Antibiotic resistance is a global crisis that threatens our ability to treat bacterial infections, such as tuberculosis, caused by Mycobacterium tuberculosis Of the 10 million cases of tuberculosis in 2017, approximately 19% of new cases and 43% of previously treated cases were caused by strains of M. tuberculosis resistant to at least one frontline antibiotic. There is a clear need for new therapies that target these genetically resistant strains. Here, we report the discovery of a new series of antimycobacterial compounds, 4-amino-thieno[2,3-d]pyrimidines, that potently inhibit the growth of M. tuberculosis To elucidate the mechanism by which these compounds inhibit M. tuberculosis, we selected for mutants resistant to a representative 4-amino-thieno[2,3-d]pyrimidine and sequenced these strains to identify the mutations that confer resistance. We isolated a total of 12 resistant mutants, each of which harbored a nonsynonymous mutation in the gene qcrB, which encodes a subunit of the electron transport chain (ETC) enzyme cytochrome bc 1 oxidoreductase, leading us to hypothesize that 4-amino-thieno[2,3-d]pyrimidines target this enzyme complex. We found that addition of 4-amino-thieno[2,3-d]pyrimidines to M. tuberculosis cultures resulted in a decrease in ATP levels, supporting our model that these compounds inhibit the M. tuberculosis ETC. Furthermore, 4-amino-thieno[2,3-d]pyrimidines had enhanced activity against a mutant of M. tuberculosis deficient in cytochrome bd oxidase, which is a hallmark of cytochrome bc 1 inhibitors. Therefore, 4-amino-thieno[2,3-d]pyrimidines represent a novel series of QcrB inhibitors that build on the growing number of chemical scaffolds that are able to inhibit the mycobacterial cytochrome bc 1 complex.IMPORTANCE The global tuberculosis (TB) epidemic has been exacerbated by the rise in drug-resistant TB cases worldwide. To tackle this crisis, it is necessary to identify new vulnerable drug targets in Mycobacterium tuberculosis, the causative agent of TB, and develop compounds that can inhibit the bacterium through novel mechanisms of action. The QcrB subunit of the electron transport chain enzyme cytochrome bc 1 has recently been validated to be a potential drug target. In the current work, we report the discovery of a new class of QcrB inhibitors, 4-amino-thieno[2,3-d]pyrimidines, that potently inhibit M. tuberculosis growth in vitro These compounds are chemically distinct from previously reported QcrB inhibitors, and therefore, 4-amino-thieno[2,3-d]pyrimidines represent a new scaffold that can be exploited to inhibit this drug target.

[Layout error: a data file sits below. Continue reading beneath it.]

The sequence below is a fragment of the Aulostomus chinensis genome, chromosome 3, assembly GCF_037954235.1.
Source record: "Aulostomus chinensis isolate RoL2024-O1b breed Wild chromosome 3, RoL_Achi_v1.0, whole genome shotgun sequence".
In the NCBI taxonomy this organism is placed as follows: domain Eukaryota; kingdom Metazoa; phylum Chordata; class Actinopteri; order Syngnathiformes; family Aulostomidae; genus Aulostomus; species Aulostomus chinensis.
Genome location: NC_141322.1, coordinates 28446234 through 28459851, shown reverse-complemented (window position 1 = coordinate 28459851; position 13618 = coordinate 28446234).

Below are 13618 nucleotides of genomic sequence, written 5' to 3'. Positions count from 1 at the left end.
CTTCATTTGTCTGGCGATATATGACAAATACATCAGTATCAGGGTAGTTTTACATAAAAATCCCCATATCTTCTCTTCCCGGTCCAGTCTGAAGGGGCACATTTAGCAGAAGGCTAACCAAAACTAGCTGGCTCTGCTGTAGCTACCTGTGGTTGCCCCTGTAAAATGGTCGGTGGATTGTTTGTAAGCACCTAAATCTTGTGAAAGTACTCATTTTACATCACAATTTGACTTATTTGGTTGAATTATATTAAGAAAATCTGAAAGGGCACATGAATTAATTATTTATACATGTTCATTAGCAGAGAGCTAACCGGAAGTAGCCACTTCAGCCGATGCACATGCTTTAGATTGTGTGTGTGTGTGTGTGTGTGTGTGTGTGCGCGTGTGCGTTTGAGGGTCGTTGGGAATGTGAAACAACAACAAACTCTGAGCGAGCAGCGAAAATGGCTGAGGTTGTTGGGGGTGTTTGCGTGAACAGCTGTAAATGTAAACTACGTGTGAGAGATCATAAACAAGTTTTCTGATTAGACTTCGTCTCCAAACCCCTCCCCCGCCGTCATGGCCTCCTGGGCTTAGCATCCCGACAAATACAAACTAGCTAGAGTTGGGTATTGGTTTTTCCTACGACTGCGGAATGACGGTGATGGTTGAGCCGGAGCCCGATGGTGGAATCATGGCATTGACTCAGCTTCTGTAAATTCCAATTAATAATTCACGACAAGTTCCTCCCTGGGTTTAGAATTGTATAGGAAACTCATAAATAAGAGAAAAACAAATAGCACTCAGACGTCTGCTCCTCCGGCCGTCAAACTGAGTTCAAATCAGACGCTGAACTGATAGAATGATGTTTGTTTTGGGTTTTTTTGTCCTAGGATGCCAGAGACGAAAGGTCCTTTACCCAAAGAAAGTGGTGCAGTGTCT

Keywords: CydAB; Mycobacterium tuberculosis; QcrB; antibiotic; cytochrome; drug discovery; respiration.
Copyright © 2019 Harrison et al.